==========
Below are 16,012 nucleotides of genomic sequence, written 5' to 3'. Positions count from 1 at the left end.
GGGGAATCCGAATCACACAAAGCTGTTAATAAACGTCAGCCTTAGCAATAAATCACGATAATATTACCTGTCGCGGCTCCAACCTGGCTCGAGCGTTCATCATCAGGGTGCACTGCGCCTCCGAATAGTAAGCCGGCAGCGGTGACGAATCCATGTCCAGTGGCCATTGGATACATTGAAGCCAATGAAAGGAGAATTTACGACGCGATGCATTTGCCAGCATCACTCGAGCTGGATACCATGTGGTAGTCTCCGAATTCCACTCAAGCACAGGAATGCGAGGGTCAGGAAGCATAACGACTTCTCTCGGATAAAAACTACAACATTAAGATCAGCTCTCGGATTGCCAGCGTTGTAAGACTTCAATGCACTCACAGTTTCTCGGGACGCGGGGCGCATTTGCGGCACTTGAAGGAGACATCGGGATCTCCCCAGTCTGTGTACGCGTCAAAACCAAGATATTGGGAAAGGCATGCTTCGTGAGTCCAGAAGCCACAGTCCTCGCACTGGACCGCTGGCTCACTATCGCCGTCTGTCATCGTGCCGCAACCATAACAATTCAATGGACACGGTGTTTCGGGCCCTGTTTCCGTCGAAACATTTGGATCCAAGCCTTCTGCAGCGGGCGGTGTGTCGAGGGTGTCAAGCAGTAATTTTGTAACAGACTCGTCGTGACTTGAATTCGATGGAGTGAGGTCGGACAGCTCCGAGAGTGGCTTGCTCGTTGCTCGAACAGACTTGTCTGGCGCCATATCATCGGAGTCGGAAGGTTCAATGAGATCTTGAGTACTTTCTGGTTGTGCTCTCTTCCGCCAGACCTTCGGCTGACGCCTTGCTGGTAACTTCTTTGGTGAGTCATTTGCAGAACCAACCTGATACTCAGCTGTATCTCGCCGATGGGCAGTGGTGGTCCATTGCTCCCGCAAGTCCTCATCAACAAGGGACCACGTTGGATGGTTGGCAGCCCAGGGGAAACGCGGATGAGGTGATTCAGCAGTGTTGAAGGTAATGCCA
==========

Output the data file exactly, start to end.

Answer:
Below are 16,012 nucleotides of genomic sequence, written 5' to 3'. Positions count from 1 at the left end.
GGGGAATCCGAATCACACAAAGCTGTTAATAAACGTCAGCCTTAGCAATAAATCACGATAATATTACCTGTCGCGGCTCCAACCTGGCTCGAGCGTTCATCATCAGGGTGCACTGCGCCTCCGAATAGTAAGCCGGCAGCGGTGACGAATCCATGTCCAGTGGCCATTGGATACATTGAAGCCAATGAAAGGAGAATTTACGACGCGATGCATTTGCCAGCATCACTCGAGCTGGATACCATGTGGTAGTCTCCGAATTCCACTCAAGCACAGGAATGCGAGGGTCAGGAAGCATAACGACTTCTCTCGGATAAAAACTACAACATTAAGATCAGCTCTCGGATTGCCAGCGTTGTAAGACTTCAATGCACTCACAGTTTCTCGGGACGCGGGGCGCATTTGCGGCACTTGAAGGAGACATCGGGATCTCCCCAGTCTGTGTACGCGTCAAAACCAAGATATTGGGAAAGGCATGCTTCGTGAGTCCAGAAGCCACAGTCCTCGCACTGGACCGCTGGCTCACTATCGCCGTCTGTCATCGTGCCGCAACCATAACAATTCAATGGACACGGTGTTTCGGGCCCTGTTTCCGTCGAAACATTTGGATCCAAGCCTTCTGCAGCGGGCGGTGTGTCGAGGGTGTCAAGCAGTAATTTTGTAACAGACTCGTCGTGACTTGAATTCGATGGAGTGAGGTCGGACAGCTCCGAGAGTGGCTTGCTCGTTGCTCGAACAGACTTGTCTGGCGCCATATCATCGGAGTCGGAAGGTTCAATGAGATCTTGAGTACTTTCTGGTTGTGCTCTCTTCCGCCAGACCTTCGGCTGACGCCTTGCTGGTAACTTCTTTGGTGAGTCATTTGCAGAACCAACCTGATACTCAGCTGTATCTCGCCGATGGGCAGTGGTGGTCCATTGCTCCCGCAAGTCCTCATCAACAAGGGACCACGTTGGATGGTTGGCAGCCCAGGGGAAACGCGGATGAGGTGATTCAGCAGTGTTGAAGGTAATGCCA